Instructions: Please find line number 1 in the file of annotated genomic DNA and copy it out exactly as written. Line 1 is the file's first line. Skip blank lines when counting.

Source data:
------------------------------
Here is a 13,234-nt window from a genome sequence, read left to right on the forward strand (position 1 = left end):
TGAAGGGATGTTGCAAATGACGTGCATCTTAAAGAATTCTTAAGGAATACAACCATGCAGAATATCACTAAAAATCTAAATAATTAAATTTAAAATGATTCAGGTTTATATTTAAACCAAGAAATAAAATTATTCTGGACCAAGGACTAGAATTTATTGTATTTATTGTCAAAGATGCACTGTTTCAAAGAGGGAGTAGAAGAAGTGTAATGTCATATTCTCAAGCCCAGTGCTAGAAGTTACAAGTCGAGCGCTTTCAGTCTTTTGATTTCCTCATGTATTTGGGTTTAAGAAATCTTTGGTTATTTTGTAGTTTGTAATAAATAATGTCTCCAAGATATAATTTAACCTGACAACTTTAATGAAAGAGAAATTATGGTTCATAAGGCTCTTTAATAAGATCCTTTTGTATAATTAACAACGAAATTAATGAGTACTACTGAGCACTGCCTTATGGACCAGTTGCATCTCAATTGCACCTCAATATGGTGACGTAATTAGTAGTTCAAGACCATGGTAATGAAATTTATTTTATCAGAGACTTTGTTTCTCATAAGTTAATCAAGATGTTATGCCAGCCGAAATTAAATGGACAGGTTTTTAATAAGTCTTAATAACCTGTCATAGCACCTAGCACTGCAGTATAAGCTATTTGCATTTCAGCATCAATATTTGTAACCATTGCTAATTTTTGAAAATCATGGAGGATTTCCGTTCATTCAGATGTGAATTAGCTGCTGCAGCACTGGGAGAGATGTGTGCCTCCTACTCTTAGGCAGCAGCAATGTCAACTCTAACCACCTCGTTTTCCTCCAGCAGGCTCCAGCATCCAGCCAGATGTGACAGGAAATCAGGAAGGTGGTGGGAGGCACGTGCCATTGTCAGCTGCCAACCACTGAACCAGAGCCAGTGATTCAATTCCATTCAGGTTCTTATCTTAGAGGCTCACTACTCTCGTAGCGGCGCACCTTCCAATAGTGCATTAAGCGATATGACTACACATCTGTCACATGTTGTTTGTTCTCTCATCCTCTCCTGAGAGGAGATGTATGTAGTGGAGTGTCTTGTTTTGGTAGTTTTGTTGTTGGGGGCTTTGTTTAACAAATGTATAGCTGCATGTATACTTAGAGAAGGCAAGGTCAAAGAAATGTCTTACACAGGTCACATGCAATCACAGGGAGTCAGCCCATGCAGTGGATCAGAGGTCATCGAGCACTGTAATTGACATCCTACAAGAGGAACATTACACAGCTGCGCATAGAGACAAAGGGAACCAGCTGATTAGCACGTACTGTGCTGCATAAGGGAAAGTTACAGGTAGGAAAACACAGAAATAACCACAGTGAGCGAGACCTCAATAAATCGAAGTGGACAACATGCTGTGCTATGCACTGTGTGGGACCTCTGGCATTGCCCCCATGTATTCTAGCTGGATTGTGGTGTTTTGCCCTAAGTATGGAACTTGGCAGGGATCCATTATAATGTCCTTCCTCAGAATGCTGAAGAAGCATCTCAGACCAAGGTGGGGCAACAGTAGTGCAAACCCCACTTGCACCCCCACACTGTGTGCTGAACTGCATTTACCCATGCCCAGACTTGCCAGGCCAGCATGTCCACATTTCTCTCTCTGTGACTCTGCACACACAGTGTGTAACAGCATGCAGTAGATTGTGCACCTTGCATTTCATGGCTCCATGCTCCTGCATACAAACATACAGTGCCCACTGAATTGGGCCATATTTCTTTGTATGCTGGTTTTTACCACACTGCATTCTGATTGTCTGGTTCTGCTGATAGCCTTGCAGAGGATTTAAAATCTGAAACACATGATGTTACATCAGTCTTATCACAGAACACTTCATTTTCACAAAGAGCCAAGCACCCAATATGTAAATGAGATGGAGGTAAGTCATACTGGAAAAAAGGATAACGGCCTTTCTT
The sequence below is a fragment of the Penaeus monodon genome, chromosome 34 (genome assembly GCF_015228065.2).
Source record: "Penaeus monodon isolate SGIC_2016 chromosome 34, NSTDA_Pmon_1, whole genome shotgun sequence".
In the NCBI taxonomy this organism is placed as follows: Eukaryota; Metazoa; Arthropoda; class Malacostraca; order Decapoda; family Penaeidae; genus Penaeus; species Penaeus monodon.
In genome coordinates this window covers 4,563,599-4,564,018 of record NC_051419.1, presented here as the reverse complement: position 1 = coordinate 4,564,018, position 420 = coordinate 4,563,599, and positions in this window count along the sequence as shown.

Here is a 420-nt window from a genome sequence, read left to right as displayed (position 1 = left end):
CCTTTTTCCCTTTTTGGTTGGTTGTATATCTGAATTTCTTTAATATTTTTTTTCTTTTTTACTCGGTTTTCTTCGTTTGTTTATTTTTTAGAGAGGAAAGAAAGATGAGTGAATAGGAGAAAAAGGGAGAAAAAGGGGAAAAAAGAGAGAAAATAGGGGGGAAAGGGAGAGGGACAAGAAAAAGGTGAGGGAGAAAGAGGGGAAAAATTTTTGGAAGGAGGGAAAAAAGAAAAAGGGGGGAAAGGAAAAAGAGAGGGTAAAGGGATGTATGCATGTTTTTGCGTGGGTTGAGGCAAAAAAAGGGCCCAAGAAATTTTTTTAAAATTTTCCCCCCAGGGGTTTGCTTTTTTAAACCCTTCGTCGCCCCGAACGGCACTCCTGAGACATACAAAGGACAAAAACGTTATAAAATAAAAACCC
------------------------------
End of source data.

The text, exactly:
Here is a 13,234-nt window from a genome sequence, read left to right on the forward strand (position 1 = left end):